Currently, the vast majority of symmetric-key cryptographic schemes are built as modes of block ciphers. What would cryptography look like if it was built around another primitive? In this note, we explain our approach to authentication, encryption and authenticated encryption using a primitive type that we call deck functions. For more details, we invite you to watch our presentation All on deck! at RWC 2020, read our paper Jammin' on the deck or see its presentation at Asiacrypt 2022.
A deck function stands for doubly extendable keyed cryptographic function. It is not a construction like sponge or farfalle; instead, a deck function is a primitive type, the same concept as a block cipher. A primitive type abstractly defines a functional and security interface to modes, where the latter can be specified and proven secure independent of the details of the underlying primitive.
In a nutshell, a deck function is a function that, when keyed with a secret key, is hard to distinguish from a random oracle. Instead, a block cipher is a function that, when keyed with a secret key, is hard to distinguish from a random permutation. While the latter is called (S)PRP security, the security concept for a deck function is called PRF security, i.e., taking a key and a string as input, it outputs seemingly random bits for an adversary who does not know the key.
Yet, to qualify as a deck function, it must satisfy some additional requirements. First, the data input takes the form of a sequence of binary strings instead of a single one, and the output depends on the sequence and not just the concatenation of input strings. Then, a deck function must implement efficient incrementality properties. Specifically, both the input and the output are extendable: By keeping state, appending an extra string to the input sequence costs only the processing of this extra string. Similarly, like an extendable output function (XOF), asking for more output bits should be efficient.
However, there is nothing that prevents from building deck function differently, in the same way that there are multiple ways to build a block cipher: A wide design space is waiting to be explored!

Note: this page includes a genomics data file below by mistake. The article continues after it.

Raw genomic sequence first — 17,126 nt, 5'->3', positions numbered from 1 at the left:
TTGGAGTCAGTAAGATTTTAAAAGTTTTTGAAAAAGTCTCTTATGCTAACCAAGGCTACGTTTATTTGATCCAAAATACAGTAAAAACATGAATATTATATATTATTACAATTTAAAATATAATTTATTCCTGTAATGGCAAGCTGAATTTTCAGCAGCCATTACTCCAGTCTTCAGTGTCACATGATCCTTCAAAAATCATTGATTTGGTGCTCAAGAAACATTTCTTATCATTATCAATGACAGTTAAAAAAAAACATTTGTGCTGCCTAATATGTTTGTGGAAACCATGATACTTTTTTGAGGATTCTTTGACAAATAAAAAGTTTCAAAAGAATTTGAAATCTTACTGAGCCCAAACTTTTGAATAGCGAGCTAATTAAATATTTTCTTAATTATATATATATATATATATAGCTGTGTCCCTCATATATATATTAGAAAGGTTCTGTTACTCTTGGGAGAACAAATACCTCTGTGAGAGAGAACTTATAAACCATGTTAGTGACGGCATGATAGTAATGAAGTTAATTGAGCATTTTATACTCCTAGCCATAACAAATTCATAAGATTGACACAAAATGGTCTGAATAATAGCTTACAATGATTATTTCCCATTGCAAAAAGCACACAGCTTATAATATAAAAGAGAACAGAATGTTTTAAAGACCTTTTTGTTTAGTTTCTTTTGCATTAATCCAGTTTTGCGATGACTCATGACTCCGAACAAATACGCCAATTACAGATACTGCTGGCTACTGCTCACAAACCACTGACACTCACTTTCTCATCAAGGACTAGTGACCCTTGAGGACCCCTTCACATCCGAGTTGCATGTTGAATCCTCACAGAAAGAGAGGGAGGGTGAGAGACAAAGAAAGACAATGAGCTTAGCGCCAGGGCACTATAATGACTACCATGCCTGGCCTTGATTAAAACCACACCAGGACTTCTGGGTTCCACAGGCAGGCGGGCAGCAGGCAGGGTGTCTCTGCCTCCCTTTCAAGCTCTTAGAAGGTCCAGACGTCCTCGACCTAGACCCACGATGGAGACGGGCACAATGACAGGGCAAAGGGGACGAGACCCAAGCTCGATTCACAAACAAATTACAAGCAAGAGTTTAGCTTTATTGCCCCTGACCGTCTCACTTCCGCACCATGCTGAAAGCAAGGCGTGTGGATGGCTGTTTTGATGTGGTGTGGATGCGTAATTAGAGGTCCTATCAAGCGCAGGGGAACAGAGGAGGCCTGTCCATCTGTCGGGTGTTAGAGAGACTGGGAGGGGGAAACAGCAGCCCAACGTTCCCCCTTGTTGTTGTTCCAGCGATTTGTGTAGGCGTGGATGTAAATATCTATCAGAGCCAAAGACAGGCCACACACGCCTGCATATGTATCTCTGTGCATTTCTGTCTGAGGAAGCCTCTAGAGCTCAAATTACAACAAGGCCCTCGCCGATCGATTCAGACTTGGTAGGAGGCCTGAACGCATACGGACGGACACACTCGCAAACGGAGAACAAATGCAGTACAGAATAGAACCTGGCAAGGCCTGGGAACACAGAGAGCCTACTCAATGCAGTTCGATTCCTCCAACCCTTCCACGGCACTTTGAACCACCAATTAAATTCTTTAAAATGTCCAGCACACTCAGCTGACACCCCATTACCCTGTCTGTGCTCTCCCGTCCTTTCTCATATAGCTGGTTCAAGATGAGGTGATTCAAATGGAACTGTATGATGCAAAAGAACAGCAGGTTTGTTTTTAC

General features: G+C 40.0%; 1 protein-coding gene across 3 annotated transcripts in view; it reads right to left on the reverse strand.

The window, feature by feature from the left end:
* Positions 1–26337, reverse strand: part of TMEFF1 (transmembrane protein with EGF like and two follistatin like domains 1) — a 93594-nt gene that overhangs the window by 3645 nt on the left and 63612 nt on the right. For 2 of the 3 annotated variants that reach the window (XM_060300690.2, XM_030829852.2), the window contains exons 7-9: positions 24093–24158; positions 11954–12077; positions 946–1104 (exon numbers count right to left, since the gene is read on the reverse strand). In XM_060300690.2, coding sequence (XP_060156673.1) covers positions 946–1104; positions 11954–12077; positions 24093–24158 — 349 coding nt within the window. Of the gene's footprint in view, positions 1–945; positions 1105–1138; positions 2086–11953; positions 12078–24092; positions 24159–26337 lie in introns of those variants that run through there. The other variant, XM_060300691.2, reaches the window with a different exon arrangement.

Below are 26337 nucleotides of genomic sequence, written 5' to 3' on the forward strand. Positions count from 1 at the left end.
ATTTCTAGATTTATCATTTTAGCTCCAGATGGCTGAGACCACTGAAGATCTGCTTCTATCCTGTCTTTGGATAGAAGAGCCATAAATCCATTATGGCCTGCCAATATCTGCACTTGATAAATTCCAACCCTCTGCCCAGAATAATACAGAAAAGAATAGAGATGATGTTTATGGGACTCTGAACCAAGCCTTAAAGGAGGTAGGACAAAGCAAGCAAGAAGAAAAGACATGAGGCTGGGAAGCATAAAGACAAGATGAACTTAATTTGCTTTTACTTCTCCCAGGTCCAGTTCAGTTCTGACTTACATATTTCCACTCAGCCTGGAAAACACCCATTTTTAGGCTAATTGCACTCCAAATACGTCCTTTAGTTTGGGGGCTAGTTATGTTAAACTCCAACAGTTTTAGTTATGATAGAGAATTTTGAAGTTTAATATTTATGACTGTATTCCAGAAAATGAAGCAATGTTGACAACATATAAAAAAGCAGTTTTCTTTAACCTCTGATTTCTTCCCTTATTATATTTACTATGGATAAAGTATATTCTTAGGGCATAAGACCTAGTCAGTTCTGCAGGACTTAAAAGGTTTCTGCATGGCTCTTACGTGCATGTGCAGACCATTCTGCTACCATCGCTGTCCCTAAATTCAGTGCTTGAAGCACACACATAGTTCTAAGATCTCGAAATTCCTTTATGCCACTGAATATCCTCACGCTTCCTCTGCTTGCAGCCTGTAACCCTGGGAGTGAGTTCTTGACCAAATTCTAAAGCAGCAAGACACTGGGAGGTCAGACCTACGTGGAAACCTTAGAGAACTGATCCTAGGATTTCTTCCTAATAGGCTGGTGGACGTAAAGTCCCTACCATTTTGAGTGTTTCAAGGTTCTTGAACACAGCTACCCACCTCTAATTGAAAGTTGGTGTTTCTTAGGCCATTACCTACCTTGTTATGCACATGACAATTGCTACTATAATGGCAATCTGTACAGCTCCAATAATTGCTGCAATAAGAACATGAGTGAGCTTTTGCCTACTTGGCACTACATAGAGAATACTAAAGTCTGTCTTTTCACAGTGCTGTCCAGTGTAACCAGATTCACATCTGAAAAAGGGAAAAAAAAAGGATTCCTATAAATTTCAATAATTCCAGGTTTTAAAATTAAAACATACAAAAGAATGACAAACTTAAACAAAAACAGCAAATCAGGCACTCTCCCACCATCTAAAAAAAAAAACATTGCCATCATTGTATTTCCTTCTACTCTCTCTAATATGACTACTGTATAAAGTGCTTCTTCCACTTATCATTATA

Like for block ciphers, we can define deck function modes of use for authentication, encryption and various kinds of authenticated encryption (AE). For instance, in our paper, we describe five modes with different robustness properties. Four of these modes are variations around a Feistel network structure, with a consistent and unified approach. This Feistel network has two mandatory central rounds and two optional outer rounds. The central rounds provide AE with nonce-misuse robustness, while the optional round at the beginning reduces the ciphertext expansion and the optional round at the end adds resistance against release of unverified plaintext (RUP).
Building AE schemes with such properties is not new and can be done based on block ciphers, but in the case of deck functions, the modes become really simple and natural. Passing a sequence of input strings and supporting incremental inputs are key ingredients in this simplicity, see for instance Seth's article on modes and his recent paper Nonce-encrypting AEAD Modes with Farfalle.
It is true that with deck functions we move the burden of dealing with variable input and output lengths from the mode to the primitive. It turns out that this allows more efficient schemes. Traditionally, block cipher-based modes rely on their (S)PRP security, and achieving a solid level of (S)PRP security comes at the price of a relatively large number of rounds. On the other hand, building a variable-input-length function that targets PRF security using the same building blocks can be done more efficiently when the reductionist security argument is dropped. Think about how much faster Pelican-MAC is compared to AES-CMAC: The former needs 4 rounds per 128 bits of input when the latter needs 10!
Their incrementality properties are particularly well suited for uses of AE that go beyond the encryption and/or authentication of individual messages. In particular, processing streams of data, with intermediate tags, and bi-directional communications benefit from simpler modes.
In this context, a session deals with the authentication of sequences of messages, preventing an attacker from reshuffling messages. Ensuring that a message is authenticated in the context of previously sent messages comes essentially for free thanks to the incrementality properties of deck functions. Another interesting use case is the transmission of long messages to low-end devices, where intermediate tags can authenticate the message in an incremental way.
It depends on what you want to do.
If you are implementing a new protocol, note that Kravatte and Xoofff are supported in the XKCP and in a few other places. Currently, Xoofff has our preference because of its efficiency on a wide range of platforms, from the low-end processors as used in embedded devices to the high-end server processors. On the ARM™ Cortex-M0 and -M3, Xoofff outperforms AES-based schemes by a factor 4 or 5, and with AVX-512 instructions it runs faster than AES-based schemes even with the dedicated AES instructions!
If you are interested in modes and in proving their security, you may want to adapt existing modes with interesting properties to deck functions and see if the deck function interface makes them simpler. If you are a cryptographic designer, maybe your favorite design approach can be applied to build a deck function. And if you are interested in cryptanalysis, you may want to have a critical look at farfalle, our schemes and possibly new deck functions.
The possibilities are endless!